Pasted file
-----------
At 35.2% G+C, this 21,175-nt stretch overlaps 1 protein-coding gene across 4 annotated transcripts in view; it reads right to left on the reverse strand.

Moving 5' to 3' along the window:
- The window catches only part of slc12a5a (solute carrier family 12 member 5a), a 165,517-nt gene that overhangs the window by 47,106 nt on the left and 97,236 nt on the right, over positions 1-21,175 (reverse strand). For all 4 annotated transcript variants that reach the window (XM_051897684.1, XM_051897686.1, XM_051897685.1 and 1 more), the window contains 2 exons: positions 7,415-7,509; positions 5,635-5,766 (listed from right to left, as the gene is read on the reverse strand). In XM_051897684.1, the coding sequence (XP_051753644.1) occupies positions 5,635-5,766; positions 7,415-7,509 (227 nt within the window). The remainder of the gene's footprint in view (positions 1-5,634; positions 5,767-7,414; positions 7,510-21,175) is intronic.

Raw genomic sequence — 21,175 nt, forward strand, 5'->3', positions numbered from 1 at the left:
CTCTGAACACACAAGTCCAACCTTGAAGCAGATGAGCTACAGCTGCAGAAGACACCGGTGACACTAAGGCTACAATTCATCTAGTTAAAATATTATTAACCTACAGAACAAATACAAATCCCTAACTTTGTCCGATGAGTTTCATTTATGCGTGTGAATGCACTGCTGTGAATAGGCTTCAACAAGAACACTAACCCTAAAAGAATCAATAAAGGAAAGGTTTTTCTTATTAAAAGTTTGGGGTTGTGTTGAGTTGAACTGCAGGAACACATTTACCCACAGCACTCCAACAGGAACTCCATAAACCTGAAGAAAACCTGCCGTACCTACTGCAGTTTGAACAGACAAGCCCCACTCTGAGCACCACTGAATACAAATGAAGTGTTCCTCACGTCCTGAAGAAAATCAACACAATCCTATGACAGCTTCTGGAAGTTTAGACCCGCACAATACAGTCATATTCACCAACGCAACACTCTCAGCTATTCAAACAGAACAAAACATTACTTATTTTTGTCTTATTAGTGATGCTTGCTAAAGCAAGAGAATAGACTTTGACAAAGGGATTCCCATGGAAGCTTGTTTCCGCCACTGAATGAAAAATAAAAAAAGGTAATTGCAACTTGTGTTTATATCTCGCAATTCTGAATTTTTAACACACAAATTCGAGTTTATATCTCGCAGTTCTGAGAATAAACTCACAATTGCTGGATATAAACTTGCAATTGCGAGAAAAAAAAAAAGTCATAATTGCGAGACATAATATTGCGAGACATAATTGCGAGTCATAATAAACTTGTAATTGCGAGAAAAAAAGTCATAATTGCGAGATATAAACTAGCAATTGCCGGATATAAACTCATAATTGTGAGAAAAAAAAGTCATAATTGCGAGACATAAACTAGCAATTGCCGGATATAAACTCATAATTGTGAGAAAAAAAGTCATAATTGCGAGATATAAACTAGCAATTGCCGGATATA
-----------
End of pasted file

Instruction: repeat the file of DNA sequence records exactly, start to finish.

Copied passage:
At 35.2% G+C, this 21,175-nt stretch overlaps 1 protein-coding gene across 4 annotated transcripts in view; it reads right to left on the reverse strand.

Moving 5' to 3' along the window:
- The window catches only part of slc12a5a (solute carrier family 12 member 5a), a 165,517-nt gene that overhangs the window by 47,106 nt on the left and 97,236 nt on the right, over positions 1-21,175 (reverse strand). For all 4 annotated transcript variants that reach the window (XM_051897684.1, XM_051897686.1, XM_051897685.1 and 1 more), the window contains 2 exons: positions 7,415-7,509; positions 5,635-5,766 (listed from right to left, as the gene is read on the reverse strand). In XM_051897684.1, the coding sequence (XP_051753644.1) occupies positions 5,635-5,766; positions 7,415-7,509 (227 nt within the window). The remainder of the gene's footprint in view (positions 1-5,634; positions 5,767-7,414; positions 7,510-21,175) is intronic.

Raw genomic sequence — 21,175 nt, forward strand, 5'->3', positions numbered from 1 at the left:
CTCTGAACACACAAGTCCAACCTTGAAGCAGATGAGCTACAGCTGCAGAAGACACCGGTGACACTAAGGCTACAATTCATCTAGTTAAAATATTATTAACCTACAGAACAAATACAAATCCCTAACTTTGTCCGATGAGTTTCATTTATGCGTGTGAATGCACTGCTGTGAATAGGCTTCAACAAGAACACTAACCCTAAAAGAATCAATAAAGGAAAGGTTTTTCTTATTAAAAGTTTGGGGTTGTGTTGAGTTGAACTGCAGGAACACATTTACCCACAGCACTCCAACAGGAACTCCATAAACCTGAAGAAAACCTGCCGTACCTACTGCAGTTTGAACAGACAAGCCCCACTCTGAGCACCACTGAATACAAATGAAGTGTTCCTCACGTCCTGAAGAAAATCAACACAATCCTATGACAGCTTCTGGAAGTTTAGACCCGCACAATACAGTCATATTCACCAACGCAACACTCTCAGCTATTCAAACAGAACAAAACATTACTTATTTTTGTCTTATTAGTGATGCTTGCTAAAGCAAGAGAATAGACTTTGACAAAGGGATTCCCATGGAAGCTTGTTTCCGCCACTGAATGAAAAATAAAAAAAGGTAATTGCAACTTGTGTTTATATCTCGCAATTCTGAATTTTTAACACACAAATTCGAGTTTATATCTCGCAGTTCTGAGAATAAACTCACAATTGCTGGATATAAACTTGCAATTGCGAGAAAAAAAAAAAGTCATAATTGCGAGACATAATATTGCGAGACATAATTGCGAGTCATAATAAACTTGTAATTGCGAGAAAAAAAGTCATAATTGCGAGATATAAACTAGCAATTGCCGGATATAAACTCATAATTGTGAGAAAAAAAAGTCATAATTGCGAGACATAAACTAGCAATTGCCGGATATAAACTCATAATTGTGAGAAAAAAAGTCATAATTGCGAGATATAAACTAGCAATTGCCGGATATA